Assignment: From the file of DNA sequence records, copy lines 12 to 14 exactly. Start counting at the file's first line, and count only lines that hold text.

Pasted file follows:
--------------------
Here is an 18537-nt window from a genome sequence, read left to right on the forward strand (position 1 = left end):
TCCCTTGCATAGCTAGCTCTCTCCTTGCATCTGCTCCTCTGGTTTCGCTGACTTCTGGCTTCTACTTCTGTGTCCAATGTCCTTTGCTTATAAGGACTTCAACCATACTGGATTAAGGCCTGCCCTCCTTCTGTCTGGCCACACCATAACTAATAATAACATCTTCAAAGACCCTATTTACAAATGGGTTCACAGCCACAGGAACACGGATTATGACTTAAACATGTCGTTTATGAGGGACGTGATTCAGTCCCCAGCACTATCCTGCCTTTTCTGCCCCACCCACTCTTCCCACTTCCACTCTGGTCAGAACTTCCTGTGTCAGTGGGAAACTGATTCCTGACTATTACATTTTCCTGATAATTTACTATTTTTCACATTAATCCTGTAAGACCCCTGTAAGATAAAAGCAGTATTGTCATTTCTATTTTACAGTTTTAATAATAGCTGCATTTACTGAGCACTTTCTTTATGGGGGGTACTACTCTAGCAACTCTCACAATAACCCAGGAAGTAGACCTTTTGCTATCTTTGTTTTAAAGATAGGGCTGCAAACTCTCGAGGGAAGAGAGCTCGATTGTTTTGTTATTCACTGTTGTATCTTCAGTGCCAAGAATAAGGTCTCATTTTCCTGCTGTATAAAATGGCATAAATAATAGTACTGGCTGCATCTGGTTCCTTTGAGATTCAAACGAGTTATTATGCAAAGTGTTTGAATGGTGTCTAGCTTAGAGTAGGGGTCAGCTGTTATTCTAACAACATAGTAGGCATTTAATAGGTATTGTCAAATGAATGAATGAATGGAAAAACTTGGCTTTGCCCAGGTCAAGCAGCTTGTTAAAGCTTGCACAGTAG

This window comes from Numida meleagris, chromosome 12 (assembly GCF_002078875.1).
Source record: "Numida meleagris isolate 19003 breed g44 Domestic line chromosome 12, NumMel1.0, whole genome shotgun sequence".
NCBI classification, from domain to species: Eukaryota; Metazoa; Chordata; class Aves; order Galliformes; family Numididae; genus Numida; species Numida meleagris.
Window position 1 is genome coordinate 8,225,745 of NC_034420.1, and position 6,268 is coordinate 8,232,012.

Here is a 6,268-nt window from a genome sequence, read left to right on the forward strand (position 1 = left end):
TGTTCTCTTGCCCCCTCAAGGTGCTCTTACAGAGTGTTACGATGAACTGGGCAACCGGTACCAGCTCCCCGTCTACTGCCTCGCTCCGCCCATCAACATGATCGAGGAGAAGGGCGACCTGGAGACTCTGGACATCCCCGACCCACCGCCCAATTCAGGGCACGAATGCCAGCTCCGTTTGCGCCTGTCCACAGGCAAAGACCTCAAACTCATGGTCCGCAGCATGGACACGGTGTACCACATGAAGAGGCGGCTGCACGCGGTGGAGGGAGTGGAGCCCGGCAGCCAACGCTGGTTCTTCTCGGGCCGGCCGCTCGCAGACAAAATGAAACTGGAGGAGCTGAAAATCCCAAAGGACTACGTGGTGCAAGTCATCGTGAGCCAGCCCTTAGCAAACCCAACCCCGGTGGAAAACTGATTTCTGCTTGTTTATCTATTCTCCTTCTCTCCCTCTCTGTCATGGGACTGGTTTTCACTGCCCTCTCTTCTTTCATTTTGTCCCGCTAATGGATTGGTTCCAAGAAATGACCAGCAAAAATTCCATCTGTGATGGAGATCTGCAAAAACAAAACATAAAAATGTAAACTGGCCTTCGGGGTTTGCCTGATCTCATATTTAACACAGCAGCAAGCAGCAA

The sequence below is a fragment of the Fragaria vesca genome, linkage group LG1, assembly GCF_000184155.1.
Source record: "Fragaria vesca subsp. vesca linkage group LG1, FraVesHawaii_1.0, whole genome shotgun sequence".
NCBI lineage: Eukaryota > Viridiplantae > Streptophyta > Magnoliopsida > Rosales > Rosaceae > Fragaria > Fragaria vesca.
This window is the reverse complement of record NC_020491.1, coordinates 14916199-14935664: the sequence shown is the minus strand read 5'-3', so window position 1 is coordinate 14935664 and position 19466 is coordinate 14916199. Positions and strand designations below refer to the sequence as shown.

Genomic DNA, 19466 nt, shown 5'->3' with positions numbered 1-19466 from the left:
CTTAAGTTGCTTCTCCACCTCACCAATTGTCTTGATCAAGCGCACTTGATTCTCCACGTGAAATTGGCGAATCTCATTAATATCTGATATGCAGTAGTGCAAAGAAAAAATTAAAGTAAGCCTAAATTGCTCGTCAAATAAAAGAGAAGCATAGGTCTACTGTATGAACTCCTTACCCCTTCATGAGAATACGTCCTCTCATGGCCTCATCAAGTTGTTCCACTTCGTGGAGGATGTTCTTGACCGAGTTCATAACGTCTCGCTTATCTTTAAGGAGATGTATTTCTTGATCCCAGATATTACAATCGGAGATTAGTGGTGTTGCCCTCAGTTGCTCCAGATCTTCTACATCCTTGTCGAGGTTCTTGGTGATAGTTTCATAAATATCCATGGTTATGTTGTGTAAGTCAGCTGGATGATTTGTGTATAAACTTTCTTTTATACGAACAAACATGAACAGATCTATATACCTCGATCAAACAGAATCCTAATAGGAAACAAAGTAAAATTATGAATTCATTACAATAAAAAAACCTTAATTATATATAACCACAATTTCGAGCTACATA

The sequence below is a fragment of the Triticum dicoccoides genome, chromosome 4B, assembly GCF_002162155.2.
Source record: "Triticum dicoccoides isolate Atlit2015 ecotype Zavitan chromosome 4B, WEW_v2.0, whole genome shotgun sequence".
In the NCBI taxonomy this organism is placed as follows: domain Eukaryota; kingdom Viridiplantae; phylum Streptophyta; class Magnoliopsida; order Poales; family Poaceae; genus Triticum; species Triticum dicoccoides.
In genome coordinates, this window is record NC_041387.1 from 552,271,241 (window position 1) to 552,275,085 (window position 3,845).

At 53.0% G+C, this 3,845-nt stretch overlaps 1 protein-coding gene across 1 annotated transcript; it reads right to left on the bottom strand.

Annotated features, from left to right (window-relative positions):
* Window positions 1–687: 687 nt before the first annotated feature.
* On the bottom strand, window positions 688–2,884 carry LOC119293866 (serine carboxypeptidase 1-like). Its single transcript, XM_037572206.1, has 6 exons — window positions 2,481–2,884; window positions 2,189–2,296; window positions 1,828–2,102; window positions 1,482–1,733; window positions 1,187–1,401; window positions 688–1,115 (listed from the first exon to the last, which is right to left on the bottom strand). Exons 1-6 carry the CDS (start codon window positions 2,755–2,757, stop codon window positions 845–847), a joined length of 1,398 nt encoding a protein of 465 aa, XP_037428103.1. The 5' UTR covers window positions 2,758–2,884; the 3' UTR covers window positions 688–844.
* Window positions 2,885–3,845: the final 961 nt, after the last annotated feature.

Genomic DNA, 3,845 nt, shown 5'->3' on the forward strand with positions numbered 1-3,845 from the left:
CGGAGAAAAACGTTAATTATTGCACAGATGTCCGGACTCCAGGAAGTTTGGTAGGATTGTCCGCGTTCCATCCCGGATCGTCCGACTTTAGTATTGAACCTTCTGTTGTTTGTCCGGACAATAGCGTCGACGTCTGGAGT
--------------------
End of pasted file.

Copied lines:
This window is the reverse complement of record NC_020491.1, coordinates 14916199-14935664: the sequence shown is the minus strand read 5'-3', so window position 1 is coordinate 14935664 and position 19466 is coordinate 14916199. Positions and strand designations below refer to the sequence as shown.

Genomic DNA, 19466 nt, shown 5'->3' with positions numbered 1-19466 from the left:
CTTAAGTTGCTTCTCCACCTCACCAATTGTCTTGATCAAGCGCACTTGATTCTCCACGTGAAATTGGCGAATCTCATTAATATCTGATATGCAGTAGTGCAAAGAAAAAATTAAAGTAAGCCTAAATTGCTCGTCAAATAAAAGAGAAGCATAGGTCTACTGTATGAACTCCTTACCCCTTCATGAGAATACGTCCTCTCATGGCCTCATCAAGTTGTTCCACTTCGTGGAGGATGTTCTTGACCGAGTTCATAACGTCTCGCTTATCTTTAAGGAGATGTATTTCTTGATCCCAGATATTACAATCGGAGATTAGTGGTGTTGCCCTCAGTTGCTCCAGATCTTCTACATCCTTGTCGAGGTTCTTGGTGATAGTTTCATAAATATCCATGGTTATGTTGTGTAAGTCAGCTGGATGATTTGTGTATAAACTTTCTTTTATACGAACAAACATGAACAGATCTATATACCTCGATCAAACAGAATCCTAATAGGAAACAAAGTAAAATTATGAATTCATTACAATAAAAAAACCTTAATTATATATAACCACAATTTCGAGCTACATA